The curious case of the rising US Dollar

Plenty of reasons have been given for the resurgence in the US Dollar. A plethora of Fed speakers have been keen to tell us that December is definitely ON. Pricing for a hike in Dec has been happily heading well above 50% since the month began, and on some measures hit 75% a couple of weeks ago:


That’s partly attributable to the return of inflation and also to the declining probability of a Trump Presidency (Nate Silver now sees it around 15-20%).

So far, so good. But the US Dollar has accelerated of late. In some respects, it is just catching up, when it comes to EUR/USD, with where the rate spreads suggest it should be – the white line has been too elevated in the past couple of months compared to interest rates:


But is there something else at play here? Are we starting to see the year-end Dollar hoarding begin already? Or some pre-election risk management? We already know that fund manager cash levels are their highest since Sept 11th 2001…. Either way, let’s not forget that FX is all about the benjamins – and flows into cash might be playing their part


Poor old Mario Draghi. Yesterday his tone was basically irritated. He admitted they might do more QE, but snapped they hadn’t talked of a taper. Equally it’s all data dependent and even the QE extension needs a bit more of a look. Just look at the response he gave when challenged about market impact of his comments:

“I’ve seen the market reaction, and that’s why I said that the Governing Council is the ultimate decision-maker that will use the input from the committees as one of the inputs in the discussion. So that’s why I said that. Was that expected or not? It’s very difficult to answer about my expectation of a market reaction following kind of a random statement made by somebody who didn’t have any clue or information about that.”

In other words, leave me alone.

But why is the market paying any attention anyway? They’ve got no idea, so why should we? The boJ aren’t much better, with kuroda admitting they might need to buy fewer bonds to maintain 10yr yields at zero percent. No wonder volumes in that market have halved since their announcement?

irritated? I’d say so…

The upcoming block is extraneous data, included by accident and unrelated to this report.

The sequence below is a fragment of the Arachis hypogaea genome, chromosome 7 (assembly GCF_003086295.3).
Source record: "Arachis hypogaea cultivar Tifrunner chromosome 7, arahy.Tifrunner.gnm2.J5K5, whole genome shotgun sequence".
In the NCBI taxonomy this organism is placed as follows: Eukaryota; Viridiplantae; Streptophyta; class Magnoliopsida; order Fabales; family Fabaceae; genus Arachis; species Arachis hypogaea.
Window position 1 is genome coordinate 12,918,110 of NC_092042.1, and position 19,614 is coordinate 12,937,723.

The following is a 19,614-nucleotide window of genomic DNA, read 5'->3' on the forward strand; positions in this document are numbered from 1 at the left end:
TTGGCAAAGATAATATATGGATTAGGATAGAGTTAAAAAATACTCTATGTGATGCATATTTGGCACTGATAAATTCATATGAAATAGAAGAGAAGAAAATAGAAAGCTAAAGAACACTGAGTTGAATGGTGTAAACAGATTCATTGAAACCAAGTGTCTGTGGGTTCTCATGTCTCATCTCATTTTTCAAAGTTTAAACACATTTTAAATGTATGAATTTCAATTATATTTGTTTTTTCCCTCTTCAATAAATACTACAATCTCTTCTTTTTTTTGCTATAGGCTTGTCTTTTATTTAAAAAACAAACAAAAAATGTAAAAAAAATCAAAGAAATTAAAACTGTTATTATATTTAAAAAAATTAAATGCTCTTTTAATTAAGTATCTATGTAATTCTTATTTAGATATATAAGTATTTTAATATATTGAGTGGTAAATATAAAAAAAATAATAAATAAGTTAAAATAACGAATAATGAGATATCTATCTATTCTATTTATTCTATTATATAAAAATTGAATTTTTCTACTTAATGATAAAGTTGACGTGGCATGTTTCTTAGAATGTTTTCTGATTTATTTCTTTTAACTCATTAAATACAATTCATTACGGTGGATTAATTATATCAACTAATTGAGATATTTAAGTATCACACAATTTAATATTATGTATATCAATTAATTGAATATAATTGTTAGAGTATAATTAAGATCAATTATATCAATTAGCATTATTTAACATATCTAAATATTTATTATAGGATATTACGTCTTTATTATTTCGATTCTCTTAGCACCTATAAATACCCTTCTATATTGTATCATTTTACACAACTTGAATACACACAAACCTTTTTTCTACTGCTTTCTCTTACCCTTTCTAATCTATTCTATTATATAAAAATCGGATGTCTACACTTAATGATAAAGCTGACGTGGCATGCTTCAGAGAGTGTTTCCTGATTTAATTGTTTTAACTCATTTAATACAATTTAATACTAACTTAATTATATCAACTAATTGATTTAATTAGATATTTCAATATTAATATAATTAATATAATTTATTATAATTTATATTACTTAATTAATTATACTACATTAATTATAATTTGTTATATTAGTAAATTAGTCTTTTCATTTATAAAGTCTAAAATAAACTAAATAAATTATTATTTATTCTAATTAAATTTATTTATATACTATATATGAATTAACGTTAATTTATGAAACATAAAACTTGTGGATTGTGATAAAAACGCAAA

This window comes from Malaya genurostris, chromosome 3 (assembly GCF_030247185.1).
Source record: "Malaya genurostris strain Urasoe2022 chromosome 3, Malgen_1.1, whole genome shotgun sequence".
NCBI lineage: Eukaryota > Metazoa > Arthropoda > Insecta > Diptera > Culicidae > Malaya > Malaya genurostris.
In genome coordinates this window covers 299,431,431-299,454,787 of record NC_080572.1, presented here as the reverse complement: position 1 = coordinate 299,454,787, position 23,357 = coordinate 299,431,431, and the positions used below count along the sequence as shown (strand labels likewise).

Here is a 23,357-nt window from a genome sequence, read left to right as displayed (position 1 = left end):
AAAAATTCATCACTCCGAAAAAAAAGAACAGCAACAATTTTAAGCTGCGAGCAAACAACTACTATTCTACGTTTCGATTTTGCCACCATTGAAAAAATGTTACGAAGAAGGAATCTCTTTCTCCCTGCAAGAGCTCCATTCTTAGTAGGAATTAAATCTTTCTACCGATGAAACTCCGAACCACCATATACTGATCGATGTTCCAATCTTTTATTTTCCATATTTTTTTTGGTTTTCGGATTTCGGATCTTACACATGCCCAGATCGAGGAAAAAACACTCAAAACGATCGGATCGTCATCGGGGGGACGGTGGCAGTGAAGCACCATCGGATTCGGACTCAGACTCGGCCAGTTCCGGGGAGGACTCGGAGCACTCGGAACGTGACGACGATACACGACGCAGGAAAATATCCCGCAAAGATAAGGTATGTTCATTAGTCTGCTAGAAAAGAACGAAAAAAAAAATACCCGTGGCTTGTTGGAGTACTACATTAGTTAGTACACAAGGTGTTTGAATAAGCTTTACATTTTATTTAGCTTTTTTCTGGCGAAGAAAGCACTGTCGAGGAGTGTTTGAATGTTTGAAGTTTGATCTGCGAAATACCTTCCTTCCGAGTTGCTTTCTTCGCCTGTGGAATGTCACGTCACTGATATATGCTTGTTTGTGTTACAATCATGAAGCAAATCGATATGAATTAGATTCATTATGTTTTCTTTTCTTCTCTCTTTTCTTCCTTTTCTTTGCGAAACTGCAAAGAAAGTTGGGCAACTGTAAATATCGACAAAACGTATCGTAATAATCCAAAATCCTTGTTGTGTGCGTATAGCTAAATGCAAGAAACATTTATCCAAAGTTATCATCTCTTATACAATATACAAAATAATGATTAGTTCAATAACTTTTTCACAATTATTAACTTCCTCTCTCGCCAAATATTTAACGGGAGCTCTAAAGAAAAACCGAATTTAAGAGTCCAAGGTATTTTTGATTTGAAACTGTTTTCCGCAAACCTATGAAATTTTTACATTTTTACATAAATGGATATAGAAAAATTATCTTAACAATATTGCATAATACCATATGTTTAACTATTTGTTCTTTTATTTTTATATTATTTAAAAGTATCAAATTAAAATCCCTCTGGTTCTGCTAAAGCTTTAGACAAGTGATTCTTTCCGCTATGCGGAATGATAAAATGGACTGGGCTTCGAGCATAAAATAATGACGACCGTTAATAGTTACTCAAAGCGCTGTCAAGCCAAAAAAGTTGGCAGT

The hiatus continues – by which we mean that warning signs are building, even as market volumes are light. Yet again, we are already panicking ahead of the panic. The latest BAML Fund Manager survey shows cash levels climbing again – now reaching the highest allocation to cash since 9/11. So what’s left to liquidate? Well… let’s all hail the new tail risk on the horizon… shooting up the charts, out of nowhere last month, zooming into the top 3 concerns for the world’s fund managers, it’s: “Crash in Bond Market / Rising Credit Spreads”. Perhaps Donald Trump should take note that the bond market can even bully him, with “Republican Winning the White House” pushed down into third place.

So, with this risk on the horizon, and cash levels so high, does this mean that investors have already enacted this panic? Markets tend to rehearse various scenarios as they become more probable – but then fall back quickly once the reality does not keep up with the expectation. In such a way, the Euro didn’t disintegrate, the Greeks didn’t exit, the US debt ceiling didn’t implode and Brexit didn’t (yet?) kill the UK economy… and so on and so on. With volatilities so depressed via the combination of central bank intervention and a virtuous circle of ‘low returns means more risk taking means lower prices for risk means lower returns means more risk taking’….. is it any wonder that the snapback to reality is happening ever quicker these days?

So for this to break, we need a shift in the expected future path of the world. Sometimes that comes because of an event. In the past we have had examples such as QE is unexpectedly announced / Russia invades Ukraine / OPEC fail to reach an agreement, etc. New information is presented to us.

But sometimes it can be a shift in the perception of the information that we already have. For so long we have been suckling on the cheap money teat of our benevolent central bank guardians that we don’t want to think it could ever end. In fact, we can’t think it. It’s a risk that fell off the radar. But take a look again at that “tail risk” chart. A new entry at no. 5: it’s “Tapering by ECB/BOJ”. Ironically, this is now as big a risk this month as “Helicopter Money” was last month! That kind of swing in sentiment is what happens when a change in perception begins. It’s small at first. It niggles at the back of your mind. A few people might mention it to you. You dismiss it. Everyone is buying risky assets and you need to get involved! Ok so what do you do as the niggle gets bigger… you put aside some cash to protect yourself. Now that’s like a pill for the niggling headache – it makes you feel better in the short-term but long-term can you really shift the concept that the world might be changing? That actually, it was always insane for corporates to begin to issue at negative interest rates? That the free money wasn’t doing anything aside from harming bank profitability? That the politicians now need to take over?